2014-05-20T23:59:59.000Z

268

Europium-activated phosphors containing oxides of rare-earth and group-IIIB metals and method of making the same  

DOE Patents [OSTI]

Europium-activated phosphors comprise oxides of at least a rare-earth metal selected from the group consisting of gadolinium, yttrium, lanthanum, and combinations thereof and at least a Group-IIIB metal selected from the group consisting of aluminum, gallium, indium, and combinations thereof. A method for making such phosphors comprises adding at least a halide of at least one of the selected Group-IIIB metals in a starting mixture. The method further comprises firing the starting mixture in an oxygen-containing atmosphere. The phosphors produced by such a method exhibit improved absorption in the UV wavelength range and improved quantum efficiency.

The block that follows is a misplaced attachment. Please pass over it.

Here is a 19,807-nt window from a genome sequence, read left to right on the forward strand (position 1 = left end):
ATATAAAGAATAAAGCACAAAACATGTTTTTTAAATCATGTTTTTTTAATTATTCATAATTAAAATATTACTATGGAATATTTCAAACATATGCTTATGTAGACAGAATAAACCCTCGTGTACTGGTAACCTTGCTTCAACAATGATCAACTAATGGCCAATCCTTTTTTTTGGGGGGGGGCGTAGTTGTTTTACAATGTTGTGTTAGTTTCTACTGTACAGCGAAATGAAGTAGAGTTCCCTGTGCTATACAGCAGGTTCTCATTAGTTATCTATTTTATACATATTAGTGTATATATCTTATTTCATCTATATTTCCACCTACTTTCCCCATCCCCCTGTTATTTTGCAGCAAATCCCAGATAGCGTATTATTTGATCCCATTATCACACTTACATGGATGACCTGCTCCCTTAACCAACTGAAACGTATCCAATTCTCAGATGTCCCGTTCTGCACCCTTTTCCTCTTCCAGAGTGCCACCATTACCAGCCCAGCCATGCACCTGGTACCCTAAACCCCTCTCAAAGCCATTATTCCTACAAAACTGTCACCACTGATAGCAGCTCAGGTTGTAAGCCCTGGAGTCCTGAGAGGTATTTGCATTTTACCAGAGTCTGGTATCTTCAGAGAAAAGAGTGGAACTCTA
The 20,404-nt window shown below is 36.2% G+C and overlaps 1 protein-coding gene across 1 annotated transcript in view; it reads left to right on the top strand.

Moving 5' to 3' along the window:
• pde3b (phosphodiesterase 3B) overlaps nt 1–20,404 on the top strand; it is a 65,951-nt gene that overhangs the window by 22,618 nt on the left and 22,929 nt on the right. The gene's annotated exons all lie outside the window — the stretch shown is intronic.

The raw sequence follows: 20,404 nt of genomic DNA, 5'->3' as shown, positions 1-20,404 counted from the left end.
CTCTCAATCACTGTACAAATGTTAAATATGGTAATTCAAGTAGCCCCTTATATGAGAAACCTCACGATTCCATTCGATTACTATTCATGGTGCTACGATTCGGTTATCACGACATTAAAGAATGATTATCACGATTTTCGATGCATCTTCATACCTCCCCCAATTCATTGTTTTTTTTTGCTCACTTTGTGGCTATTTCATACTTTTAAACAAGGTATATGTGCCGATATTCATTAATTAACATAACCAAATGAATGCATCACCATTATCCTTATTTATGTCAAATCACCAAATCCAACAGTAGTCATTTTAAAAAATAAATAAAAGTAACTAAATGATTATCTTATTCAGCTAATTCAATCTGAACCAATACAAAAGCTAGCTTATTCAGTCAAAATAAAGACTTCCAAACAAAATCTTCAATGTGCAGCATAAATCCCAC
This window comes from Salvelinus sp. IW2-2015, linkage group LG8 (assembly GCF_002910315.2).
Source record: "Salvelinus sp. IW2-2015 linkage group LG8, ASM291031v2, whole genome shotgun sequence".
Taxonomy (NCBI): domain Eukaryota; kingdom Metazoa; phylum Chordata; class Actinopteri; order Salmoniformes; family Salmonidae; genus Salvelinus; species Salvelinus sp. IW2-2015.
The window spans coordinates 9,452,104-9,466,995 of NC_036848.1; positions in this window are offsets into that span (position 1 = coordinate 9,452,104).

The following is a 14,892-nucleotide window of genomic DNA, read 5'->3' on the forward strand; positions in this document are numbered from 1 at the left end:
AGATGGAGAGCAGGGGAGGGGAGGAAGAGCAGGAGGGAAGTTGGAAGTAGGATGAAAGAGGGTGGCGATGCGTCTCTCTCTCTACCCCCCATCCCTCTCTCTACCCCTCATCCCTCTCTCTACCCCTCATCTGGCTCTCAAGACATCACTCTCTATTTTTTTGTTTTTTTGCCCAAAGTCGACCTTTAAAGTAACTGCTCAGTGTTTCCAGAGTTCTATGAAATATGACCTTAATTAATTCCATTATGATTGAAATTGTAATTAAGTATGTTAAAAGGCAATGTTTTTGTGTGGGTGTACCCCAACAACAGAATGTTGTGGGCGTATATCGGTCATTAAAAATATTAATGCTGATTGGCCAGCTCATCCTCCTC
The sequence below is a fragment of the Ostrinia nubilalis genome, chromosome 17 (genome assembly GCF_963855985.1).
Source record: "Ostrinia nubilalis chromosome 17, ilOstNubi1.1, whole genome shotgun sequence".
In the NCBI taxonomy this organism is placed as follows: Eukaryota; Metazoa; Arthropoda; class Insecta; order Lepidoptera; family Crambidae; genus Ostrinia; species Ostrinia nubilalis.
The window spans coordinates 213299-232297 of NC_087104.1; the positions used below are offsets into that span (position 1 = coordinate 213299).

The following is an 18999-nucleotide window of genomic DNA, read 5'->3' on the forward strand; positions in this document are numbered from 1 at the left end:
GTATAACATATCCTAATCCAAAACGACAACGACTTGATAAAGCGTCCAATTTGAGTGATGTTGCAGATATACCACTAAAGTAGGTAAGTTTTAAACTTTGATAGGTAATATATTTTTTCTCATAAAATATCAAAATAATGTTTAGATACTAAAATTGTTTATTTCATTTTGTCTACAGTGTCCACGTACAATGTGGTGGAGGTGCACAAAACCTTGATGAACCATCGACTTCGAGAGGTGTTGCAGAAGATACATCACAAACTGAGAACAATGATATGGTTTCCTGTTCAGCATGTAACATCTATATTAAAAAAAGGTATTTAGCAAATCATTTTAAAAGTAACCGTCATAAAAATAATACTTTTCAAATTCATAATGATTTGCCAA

Comanzo, Holly Ann; Setlur, Anant Achyut; Srivastava, Alok Mani; Manivannan, Venkatesan

2004-07-13T23:59:59.000Z

269

Europium-activated phosphors containing oxides of rare-earth and group-IIIB metals and method of making the same  

DOE Patents [OSTI]

Europium-activated phosphors comprise oxides of at least a rare-earth metal selected from the group consisting of gadolinium, yttrium, lanthanum, and combinations thereof and at least a Group-IIIB metal selected from the group consisting of aluminum, gallium, indium, and combinations thereof. A method for making such phosphors comprises adding at least a halide of at least one of the selected Group-IIIB metals in a starting mixture. The method further comprises firing the starting mixture in an oxygen-containing atmosphere. The phosphors produced by such a method exhibit improved absorption in the UV wavelength range and improved quantum efficiency.

Comanzo, Holly Ann; Setlur, Anant Achyut; Srivastava, Alok Mani

2006-04-04T23:59:59.000Z

270

Mechanical design of PlayLamp : a minimally intrusive device for recording the behavior of children at-risk of developmental disorders  

E-Print Network [OSTI]